By John R. Fleder –
Lawyers are often asked if a client can be sued if the client does something. Almost without exception, the answer is yes. It does not take much for a person to file a lawsuit in court without much or any evidence, and without a viable legal theory. As shown below, a lawsuit filed in court hardly translates in many instances to a viable cause of action. Nevertheless, these suits are being filed in great numbers.
These days, enforcement of the FDC Act in court stems largely from civil cases filed under seal under the federal False Claims Act, 31 U.S.C. § 3029 et. seq. (“FCA”). The cases are typically brought by one or more individuals who previously worked for the defendant or defendants and are generally referred to as whistleblowers. In the FDA arena, more often than not, the cases are filed against a drug or medical device manufacturer. However, we have also seen FCA suits filed against individuals, state and local governments, and even FDA consultants.
We have previously discussed (see, e.g., here, here, here, and here) other cases where plaintiffs have filed FCA cases against companies regulated by FDA, using a theory that purported regulatory violations, such as those relating to good manufacturing practices, could form a legal basis for an FCA case. Just last week a judge in California issued a thorough and well-written decision that may put to rest plaintiffs’ efforts to use FDC Act matters to support an FCA case.
In U.S. ex rel. Campie v. Gilead Sciences, Inc., No. 11-0941 (N.D. Cal. Jan. 7, 2015) a judge dismissed an FCA case. Plaintiffs had alleged that Gilead and others had violated FDA cGMP regulations, and thus were liable under the FCA. The court methodically went through each of plaintiffs’ theories and rejected all of them. These theories included: (1) using an unregistered manufacturing facility; (2) distributing adulterated drugs; (3) making false statements in NDAs, in that impurities in the drugs were not identified in the NDAs; (4) submitting false certificates of analysis that an API was in compliance with cGMPs; and (5) using adulterated drugs in clinical trial products.
The court ruled that plaintiffs had failed to state a claim for relief under the FCA. In particular, the court concluded that plaintiffs had failed to allege that defendants had engaged in any fraudulent conduct or made any false statement to CMS (Centers for Medicare and Medicaid Services).
Instead, plaintiffs had alleged that defendants falsely certified to FDA that they would comply with FDA’s cGMP regulations, and withheld information in various submissions to FDA. However, the court’s thorough analysis of this issue resulted in yet another court ruling that alleged false certificates, statements and other allegedly fraudulent conduct directed at FDA during the approval process does not state a valid FCA cause of action, even though there are subsequent reimbursement requests made to CMS.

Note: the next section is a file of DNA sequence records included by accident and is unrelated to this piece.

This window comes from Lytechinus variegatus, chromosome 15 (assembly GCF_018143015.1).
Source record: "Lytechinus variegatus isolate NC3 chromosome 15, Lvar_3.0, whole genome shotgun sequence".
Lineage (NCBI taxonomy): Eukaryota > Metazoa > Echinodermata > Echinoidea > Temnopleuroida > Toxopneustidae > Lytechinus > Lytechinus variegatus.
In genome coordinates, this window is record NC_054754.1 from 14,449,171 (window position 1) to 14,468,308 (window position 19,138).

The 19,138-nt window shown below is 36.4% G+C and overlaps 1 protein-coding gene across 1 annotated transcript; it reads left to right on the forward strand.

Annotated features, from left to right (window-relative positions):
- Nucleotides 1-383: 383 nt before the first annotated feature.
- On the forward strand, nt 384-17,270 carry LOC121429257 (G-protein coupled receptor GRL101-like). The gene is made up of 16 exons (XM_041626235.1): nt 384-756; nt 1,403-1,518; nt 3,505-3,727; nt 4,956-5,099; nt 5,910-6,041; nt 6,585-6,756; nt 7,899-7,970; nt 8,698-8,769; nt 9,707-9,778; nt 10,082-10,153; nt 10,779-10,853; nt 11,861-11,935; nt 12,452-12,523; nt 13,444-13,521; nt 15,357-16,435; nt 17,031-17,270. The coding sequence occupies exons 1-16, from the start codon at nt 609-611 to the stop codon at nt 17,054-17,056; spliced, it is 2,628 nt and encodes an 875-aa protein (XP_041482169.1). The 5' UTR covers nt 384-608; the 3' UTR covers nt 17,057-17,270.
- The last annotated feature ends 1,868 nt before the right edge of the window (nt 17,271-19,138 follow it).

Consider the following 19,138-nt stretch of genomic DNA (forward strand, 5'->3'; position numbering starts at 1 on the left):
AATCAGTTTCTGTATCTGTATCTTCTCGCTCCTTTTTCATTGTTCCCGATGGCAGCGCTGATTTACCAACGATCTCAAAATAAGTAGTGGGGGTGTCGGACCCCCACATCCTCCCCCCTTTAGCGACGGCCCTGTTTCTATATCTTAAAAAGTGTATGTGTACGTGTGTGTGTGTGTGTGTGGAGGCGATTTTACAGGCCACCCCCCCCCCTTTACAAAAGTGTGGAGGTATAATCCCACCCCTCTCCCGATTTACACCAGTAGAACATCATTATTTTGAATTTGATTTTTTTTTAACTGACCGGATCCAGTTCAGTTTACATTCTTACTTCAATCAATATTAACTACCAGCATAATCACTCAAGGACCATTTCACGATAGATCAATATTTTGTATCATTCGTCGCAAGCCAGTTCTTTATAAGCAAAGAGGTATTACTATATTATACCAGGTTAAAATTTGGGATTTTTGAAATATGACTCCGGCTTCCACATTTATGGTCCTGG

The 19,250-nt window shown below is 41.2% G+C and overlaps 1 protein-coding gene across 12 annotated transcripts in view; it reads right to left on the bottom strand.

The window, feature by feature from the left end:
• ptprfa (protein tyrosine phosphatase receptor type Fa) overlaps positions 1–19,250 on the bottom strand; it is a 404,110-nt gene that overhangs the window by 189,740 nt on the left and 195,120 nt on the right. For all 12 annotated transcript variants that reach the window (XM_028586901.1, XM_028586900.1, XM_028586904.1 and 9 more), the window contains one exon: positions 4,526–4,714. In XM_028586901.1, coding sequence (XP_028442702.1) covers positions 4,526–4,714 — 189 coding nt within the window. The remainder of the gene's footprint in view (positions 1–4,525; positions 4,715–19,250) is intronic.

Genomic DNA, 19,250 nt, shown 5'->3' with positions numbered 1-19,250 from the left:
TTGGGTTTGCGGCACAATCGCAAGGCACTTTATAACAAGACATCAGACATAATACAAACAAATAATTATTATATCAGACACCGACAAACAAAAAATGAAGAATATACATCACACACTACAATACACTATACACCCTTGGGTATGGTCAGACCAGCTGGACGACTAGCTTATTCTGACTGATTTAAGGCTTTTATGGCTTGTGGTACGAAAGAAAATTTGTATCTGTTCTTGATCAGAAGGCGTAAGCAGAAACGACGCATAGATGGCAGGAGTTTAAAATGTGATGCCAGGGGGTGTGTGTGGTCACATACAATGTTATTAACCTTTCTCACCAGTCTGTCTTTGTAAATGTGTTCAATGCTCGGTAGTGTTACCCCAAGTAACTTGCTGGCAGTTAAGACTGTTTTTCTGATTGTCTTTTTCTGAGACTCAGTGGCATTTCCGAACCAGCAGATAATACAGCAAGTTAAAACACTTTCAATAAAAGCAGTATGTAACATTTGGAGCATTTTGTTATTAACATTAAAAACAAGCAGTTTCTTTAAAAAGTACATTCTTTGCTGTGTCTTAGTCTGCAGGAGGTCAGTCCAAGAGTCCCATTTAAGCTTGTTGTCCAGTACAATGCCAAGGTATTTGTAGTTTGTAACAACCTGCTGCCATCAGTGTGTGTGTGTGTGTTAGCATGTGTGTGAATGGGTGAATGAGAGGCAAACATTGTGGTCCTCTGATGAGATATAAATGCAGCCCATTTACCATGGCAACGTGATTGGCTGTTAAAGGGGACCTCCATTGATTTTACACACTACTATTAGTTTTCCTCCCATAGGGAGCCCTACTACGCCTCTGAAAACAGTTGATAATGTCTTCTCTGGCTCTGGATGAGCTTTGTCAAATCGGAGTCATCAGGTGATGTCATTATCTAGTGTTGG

The court also said that even when companies make a purported false certification to a regulatory agency such as FDA, asserting that the company is in compliance with provisions of the FDC Act, that certification cannot in and of itself serve as a basis for an FCA cause of action. Rather there must be a direct link between the alleged false statement and the resulting request for payment, namely that the payment must be conditioned on the falsity. Here, the court concluded that reimbursement by CMS was conditioned only on the drugs having been approved by FDA, not whether Defendants were in compliance with FDA rules.
In a discussion that is relevant to many types of cases in suits filed against drug and medical device companies, the court also noted the difficulty of second guessing FDA’s decision to approve a drug. The court refused to delve into what it called “the complexities, subtleties and variabilities of the FDA approval process,” because the court would have had to determine whether a falsity submitted to FDA would have caused the agency to make a different approval decision than the agency made. “Violations of for example cGMPs would seem better addressed by the FDA regulatory process than by the blunt tool of FCA litigation.”
The answer to the question “can I be sued” is thus all too often yes. The answer to “can I be sued for doing xxx” is also too often yes. The better question to ask is “if I am sued for xxx, what is the likelihood that the suit will be successful?” This court ruling should give comfort to many FDA-regulated companies that although they will continue to face a serious threat of so-called whistleblower suits under the FCA, the cases may well not make their way past a Motion to Dismiss.